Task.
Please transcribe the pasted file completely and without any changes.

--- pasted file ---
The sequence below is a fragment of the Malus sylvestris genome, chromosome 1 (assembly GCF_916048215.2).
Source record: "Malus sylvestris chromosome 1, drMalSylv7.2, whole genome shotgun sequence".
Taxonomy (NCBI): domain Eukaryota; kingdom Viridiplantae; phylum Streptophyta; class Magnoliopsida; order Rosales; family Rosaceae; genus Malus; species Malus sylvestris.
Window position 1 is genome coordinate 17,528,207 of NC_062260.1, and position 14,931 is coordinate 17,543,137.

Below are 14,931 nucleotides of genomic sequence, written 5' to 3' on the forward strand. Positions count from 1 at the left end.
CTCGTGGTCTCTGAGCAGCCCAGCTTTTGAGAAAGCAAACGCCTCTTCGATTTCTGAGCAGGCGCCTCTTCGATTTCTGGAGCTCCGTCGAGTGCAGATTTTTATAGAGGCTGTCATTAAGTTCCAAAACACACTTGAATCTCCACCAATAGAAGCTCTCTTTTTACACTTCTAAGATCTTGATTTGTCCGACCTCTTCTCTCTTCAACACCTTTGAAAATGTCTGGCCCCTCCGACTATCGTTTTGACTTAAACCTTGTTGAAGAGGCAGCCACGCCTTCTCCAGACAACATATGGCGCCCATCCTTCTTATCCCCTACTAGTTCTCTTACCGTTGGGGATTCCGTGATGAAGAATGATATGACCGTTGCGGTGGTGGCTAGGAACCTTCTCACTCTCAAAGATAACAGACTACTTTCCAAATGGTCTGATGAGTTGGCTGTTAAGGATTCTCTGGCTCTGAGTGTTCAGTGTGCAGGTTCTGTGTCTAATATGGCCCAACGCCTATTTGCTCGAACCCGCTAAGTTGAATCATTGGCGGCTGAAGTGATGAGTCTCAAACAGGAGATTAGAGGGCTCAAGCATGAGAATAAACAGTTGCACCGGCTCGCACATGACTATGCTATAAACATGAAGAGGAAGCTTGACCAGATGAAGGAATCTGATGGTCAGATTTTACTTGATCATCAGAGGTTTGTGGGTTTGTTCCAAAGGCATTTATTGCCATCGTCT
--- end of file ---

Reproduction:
The sequence below is a fragment of the Malus sylvestris genome, chromosome 1 (assembly GCF_916048215.2).
Source record: "Malus sylvestris chromosome 1, drMalSylv7.2, whole genome shotgun sequence".
Taxonomy (NCBI): domain Eukaryota; kingdom Viridiplantae; phylum Streptophyta; class Magnoliopsida; order Rosales; family Rosaceae; genus Malus; species Malus sylvestris.
Window position 1 is genome coordinate 17,528,207 of NC_062260.1, and position 14,931 is coordinate 17,543,137.

Below are 14,931 nucleotides of genomic sequence, written 5' to 3' on the forward strand. Positions count from 1 at the left end.
CTCGTGGTCTCTGAGCAGCCCAGCTTTTGAGAAAGCAAACGCCTCTTCGATTTCTGAGCAGGCGCCTCTTCGATTTCTGGAGCTCCGTCGAGTGCAGATTTTTATAGAGGCTGTCATTAAGTTCCAAAACACACTTGAATCTCCACCAATAGAAGCTCTCTTTTTACACTTCTAAGATCTTGATTTGTCCGACCTCTTCTCTCTTCAACACCTTTGAAAATGTCTGGCCCCTCCGACTATCGTTTTGACTTAAACCTTGTTGAAGAGGCAGCCACGCCTTCTCCAGACAACATATGGCGCCCATCCTTCTTATCCCCTACTAGTTCTCTTACCGTTGGGGATTCCGTGATGAAGAATGATATGACCGTTGCGGTGGTGGCTAGGAACCTTCTCACTCTCAAAGATAACAGACTACTTTCCAAATGGTCTGATGAGTTGGCTGTTAAGGATTCTCTGGCTCTGAGTGTTCAGTGTGCAGGTTCTGTGTCTAATATGGCCCAACGCCTATTTGCTCGAACCCGCTAAGTTGAATCATTGGCGGCTGAAGTGATGAGTCTCAAACAGGAGATTAGAGGGCTCAAGCATGAGAATAAACAGTTGCACCGGCTCGCACATGACTATGCTATAAACATGAAGAGGAAGCTTGACCAGATGAAGGAATCTGATGGTCAGATTTTACTTGATCATCAGAGGTTTGTGGGTTTGTTCCAAAGGCATTTATTGCCATCGTCT